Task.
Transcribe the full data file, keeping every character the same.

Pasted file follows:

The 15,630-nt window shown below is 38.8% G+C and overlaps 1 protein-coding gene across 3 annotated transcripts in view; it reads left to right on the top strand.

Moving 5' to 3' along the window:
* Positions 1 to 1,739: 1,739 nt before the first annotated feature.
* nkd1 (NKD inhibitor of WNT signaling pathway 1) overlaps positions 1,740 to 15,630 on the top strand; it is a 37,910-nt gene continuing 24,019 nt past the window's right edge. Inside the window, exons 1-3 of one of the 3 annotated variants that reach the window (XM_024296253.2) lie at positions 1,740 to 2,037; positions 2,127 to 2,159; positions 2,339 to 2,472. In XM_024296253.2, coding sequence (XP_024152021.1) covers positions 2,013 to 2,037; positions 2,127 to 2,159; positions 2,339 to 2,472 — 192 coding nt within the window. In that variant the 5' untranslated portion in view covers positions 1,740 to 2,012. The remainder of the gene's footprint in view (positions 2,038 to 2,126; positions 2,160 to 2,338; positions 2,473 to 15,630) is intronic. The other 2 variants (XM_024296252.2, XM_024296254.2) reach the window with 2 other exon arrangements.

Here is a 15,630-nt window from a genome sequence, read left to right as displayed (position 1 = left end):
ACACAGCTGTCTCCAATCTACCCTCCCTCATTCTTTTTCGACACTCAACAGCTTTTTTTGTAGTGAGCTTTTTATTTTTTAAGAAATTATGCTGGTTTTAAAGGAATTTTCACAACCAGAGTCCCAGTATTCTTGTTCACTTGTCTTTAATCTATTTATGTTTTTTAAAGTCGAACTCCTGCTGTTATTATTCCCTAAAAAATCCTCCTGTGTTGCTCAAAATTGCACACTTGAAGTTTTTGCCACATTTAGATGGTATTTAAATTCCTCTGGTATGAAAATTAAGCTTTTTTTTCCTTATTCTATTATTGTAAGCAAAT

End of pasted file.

The 15,630-nt window shown below is 38.8% G+C and overlaps 1 protein-coding gene across 3 annotated transcripts in view; it reads left to right on the top strand.

Moving 5' to 3' along the window:
* Positions 1 to 1,739: 1,739 nt before the first annotated feature.
* nkd1 (NKD inhibitor of WNT signaling pathway 1) overlaps positions 1,740 to 15,630 on the top strand; it is a 37,910-nt gene continuing 24,019 nt past the window's right edge. Inside the window, exons 1-3 of one of the 3 annotated variants that reach the window (XM_024296253.2) lie at positions 1,740 to 2,037; positions 2,127 to 2,159; positions 2,339 to 2,472. In XM_024296253.2, coding sequence (XP_024152021.1) covers positions 2,013 to 2,037; positions 2,127 to 2,159; positions 2,339 to 2,472 — 192 coding nt within the window. In that variant the 5' untranslated portion in view covers positions 1,740 to 2,012. The remainder of the gene's footprint in view (positions 2,038 to 2,126; positions 2,160 to 2,338; positions 2,473 to 15,630) is intronic. The other 2 variants (XM_024296252.2, XM_024296254.2) reach the window with 2 other exon arrangements.

Here is a 15,630-nt window from a genome sequence, read left to right as displayed (position 1 = left end):
ACACAGCTGTCTCCAATCTACCCTCCCTCATTCTTTTTCGACACTCAACAGCTTTTTTTGTAGTGAGCTTTTTATTTTTTAAGAAATTATGCTGGTTTTAAAGGAATTTTCACAACCAGAGTCCCAGTATTCTTGTTCACTTGTCTTTAATCTATTTATGTTTTTTAAAGTCGAACTCCTGCTGTTATTATTCCCTAAAAAATCCTCCTGTGTTGCTCAAAATTGCACACTTGAAGTTTTTGCCACATTTAGATGGTATTTAAATTCCTCTGGTATGAAAATTAAGCTTTTTTTTCCTTATTCTATTATTGTAAGCAAAT